Higher Education Quick Takes
The University of Massachusetts at Amherst will today announce a major effort to attract more transfer students from community colleges, The Boston Globe reported. UMass will offer those who transfer from community colleges in the state with a grade-point average of at least 2.5 a range of benefits, including priority course registration and housing, scholarships and special advising services. The university is hoping for an increase of at least 20 percent from the 300 community college transfers it typically enrolls each fall.
Students at the University of Arizona are debating a barbed-wire fence installed across a major campus area by a group that wants to protest the way the movement of immigrants is restricted, KGUN 9 News reported. Organizers said that the detours students were forced to take could prompt needed conversations about immigration issues. Some students said that they were annoyed by the inconvenience.
Western Michigan University on Tuesday announced a $100 million gift -- its largest ever -- to create a new medical school. While the university is public, it plans to rely on private funds for the new medical school. The donor is anonymous.
Drew Gilpin Faust, a historian of the Civil War and the American South, was named Monday by the National Endowment for the Humanities to give the 2011 Jefferson Lecture, the top honor the federal government bestows for scholarship in the humanities. Faust is of course also known as the president of Harvard University. Jim Leach, chair of the NEH, said in a statement: "It is a rare individual who can break new ground from both the library archives and the president’s podium." This year's lecture will be May 2.
The union that represents professors in Pennsylvania's 14-campus public college system agreed on Sunday to negotiate a pay freeze for 2012, with its leaders saying they want to "do our part" to help the state deal with its budget gap. The Association of Pennsylvania State College and University Faculties, which represents 6,000 faculty members and coaches in the Pennsylvania State System of Higher Education, said its members would agree to a one-year freeze "in the context of similar sacrifice shared by our administrative and management counterparts.” But the union's statement went on to urge legislators to do their part "by meeting the Commonwealth’s obligation to the State System of Higher Education by restoring the critical funds necessary for our students to have the same opportunities their brothers, sisters, and parents had to improve themselves and to secure Pennsylvania’s future.” Governor Tom Corbett has proposed a 50 percent cut in the budgets for the state college system and Pennsylvania State University.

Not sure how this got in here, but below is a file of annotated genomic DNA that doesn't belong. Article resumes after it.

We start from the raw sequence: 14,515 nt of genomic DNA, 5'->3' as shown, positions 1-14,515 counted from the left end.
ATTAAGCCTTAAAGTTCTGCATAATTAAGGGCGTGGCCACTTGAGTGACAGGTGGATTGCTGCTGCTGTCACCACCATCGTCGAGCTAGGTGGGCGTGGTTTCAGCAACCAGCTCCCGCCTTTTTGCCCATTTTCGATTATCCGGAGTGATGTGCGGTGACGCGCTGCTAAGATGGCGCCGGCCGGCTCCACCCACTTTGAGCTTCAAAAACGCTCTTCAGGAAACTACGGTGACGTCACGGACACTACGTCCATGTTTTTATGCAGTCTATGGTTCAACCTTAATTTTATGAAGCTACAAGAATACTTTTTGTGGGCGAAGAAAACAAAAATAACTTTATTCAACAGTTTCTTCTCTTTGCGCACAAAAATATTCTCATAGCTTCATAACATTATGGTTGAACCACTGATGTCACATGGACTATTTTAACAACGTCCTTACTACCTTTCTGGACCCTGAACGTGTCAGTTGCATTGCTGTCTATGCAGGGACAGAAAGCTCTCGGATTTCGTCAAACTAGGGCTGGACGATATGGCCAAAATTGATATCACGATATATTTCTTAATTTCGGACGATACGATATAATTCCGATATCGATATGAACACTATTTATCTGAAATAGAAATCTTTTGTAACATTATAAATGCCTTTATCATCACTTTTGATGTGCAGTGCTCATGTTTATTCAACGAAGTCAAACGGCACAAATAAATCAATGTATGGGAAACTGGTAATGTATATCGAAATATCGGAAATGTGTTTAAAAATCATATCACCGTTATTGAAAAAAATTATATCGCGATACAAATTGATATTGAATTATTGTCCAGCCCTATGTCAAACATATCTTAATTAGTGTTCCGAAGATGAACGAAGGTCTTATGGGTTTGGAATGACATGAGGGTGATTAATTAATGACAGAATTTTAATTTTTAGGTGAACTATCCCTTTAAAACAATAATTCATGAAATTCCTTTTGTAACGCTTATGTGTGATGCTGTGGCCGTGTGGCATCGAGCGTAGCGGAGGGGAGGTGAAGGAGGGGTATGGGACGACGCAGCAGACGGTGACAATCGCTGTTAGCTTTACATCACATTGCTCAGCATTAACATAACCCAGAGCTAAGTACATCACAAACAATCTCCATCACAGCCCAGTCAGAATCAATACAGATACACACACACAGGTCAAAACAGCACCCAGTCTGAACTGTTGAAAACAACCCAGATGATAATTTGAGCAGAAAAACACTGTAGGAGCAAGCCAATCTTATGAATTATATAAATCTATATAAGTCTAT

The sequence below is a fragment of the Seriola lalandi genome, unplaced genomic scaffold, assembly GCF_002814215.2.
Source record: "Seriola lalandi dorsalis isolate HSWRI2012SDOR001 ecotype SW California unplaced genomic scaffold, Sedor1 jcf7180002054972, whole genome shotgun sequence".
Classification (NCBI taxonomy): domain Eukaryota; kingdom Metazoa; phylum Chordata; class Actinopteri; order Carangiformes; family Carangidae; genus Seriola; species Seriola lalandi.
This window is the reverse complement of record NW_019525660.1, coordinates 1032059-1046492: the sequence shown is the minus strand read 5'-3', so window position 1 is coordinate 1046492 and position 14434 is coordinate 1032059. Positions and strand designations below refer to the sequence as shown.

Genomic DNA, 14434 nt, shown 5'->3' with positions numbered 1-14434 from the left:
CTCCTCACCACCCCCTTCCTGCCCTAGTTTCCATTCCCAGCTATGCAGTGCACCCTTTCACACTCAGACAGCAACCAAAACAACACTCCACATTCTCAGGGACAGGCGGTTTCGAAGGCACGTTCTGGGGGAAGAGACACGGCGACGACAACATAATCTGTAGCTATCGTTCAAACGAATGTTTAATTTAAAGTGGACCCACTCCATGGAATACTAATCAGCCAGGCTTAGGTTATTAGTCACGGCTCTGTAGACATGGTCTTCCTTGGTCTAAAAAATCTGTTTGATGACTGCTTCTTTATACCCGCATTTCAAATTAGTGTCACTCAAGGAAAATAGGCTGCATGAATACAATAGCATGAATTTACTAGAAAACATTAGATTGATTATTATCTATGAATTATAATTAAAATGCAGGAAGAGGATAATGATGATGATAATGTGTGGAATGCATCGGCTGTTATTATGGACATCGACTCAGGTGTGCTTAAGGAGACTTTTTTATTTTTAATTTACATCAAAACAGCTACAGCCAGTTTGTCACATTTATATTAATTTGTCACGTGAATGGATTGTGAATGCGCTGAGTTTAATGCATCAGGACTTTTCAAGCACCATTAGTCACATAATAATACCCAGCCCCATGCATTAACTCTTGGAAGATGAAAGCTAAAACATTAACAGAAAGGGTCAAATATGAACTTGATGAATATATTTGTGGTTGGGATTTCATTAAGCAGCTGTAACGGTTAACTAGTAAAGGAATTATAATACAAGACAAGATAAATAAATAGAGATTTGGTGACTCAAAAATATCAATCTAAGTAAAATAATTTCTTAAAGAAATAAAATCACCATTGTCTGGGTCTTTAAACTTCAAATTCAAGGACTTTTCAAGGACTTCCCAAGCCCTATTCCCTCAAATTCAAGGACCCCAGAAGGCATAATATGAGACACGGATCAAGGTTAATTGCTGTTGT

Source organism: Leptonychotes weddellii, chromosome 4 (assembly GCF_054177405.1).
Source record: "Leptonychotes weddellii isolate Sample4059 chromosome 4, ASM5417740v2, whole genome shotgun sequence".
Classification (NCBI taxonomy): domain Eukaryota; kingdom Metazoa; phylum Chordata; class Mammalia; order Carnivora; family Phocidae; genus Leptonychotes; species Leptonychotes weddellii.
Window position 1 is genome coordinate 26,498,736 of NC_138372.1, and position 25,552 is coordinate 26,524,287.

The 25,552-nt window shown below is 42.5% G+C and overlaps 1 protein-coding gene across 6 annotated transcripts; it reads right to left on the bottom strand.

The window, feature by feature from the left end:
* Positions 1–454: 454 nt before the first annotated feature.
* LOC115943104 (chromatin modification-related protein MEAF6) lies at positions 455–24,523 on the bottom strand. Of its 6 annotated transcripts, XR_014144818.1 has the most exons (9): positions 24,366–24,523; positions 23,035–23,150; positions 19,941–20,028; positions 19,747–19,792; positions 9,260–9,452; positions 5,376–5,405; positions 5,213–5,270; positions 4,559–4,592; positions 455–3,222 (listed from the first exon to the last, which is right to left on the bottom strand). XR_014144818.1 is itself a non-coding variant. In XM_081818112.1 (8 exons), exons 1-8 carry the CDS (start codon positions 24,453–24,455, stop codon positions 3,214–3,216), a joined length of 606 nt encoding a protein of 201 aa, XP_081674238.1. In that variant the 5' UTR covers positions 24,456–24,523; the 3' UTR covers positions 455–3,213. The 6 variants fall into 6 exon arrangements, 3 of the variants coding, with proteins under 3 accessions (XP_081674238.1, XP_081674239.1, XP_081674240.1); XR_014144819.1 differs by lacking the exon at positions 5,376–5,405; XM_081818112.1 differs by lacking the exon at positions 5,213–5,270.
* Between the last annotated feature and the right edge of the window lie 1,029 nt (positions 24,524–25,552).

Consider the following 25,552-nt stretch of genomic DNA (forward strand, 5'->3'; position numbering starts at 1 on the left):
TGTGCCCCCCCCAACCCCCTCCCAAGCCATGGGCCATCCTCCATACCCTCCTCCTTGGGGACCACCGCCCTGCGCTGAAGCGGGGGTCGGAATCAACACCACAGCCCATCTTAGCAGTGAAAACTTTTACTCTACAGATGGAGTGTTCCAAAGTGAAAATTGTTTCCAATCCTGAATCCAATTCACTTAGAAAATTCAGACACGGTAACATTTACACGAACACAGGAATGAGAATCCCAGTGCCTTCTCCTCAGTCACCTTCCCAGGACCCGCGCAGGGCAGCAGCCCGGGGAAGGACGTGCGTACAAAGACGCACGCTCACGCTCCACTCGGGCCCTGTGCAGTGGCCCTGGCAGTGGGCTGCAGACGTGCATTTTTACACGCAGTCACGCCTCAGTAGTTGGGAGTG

California's three public college systems cannot educate the state's citizens without more help from their private nonprofit and for-profit peers -- and state politicians and regulators should acknowledge the role of the latter, a new report argues. The report, produced by two researchers at the University of Southern California's Center for Higher Education Policy Analysis and funded by the National University System, argues that "the three public higher education systems in California cannot, by themselves, respond to increased demand for higher education," and that "they, and the two private higher education systems, need to be re-engineered to function as five parts of one coherent system, collectively growing in capacity to keep pace with the state’s demand for an educated work force." Among the ideas put forward by the authors, which are certain to face pushback from public college and university leaders at times of state funding cutbacks: allowing "state funding for students to take classes offered by private institutions, especially in high-demand majors such as nursing, science, engineering and math," creating a common course numbering system to allow for easy transfer among colleges of all types, offering "state incentives for nonprofit private institutions to increase student enrollment by up to 10 percent," and changing "the 'quasi-cartel' licensing requirements used to keep some out-of-state programs from competing in California."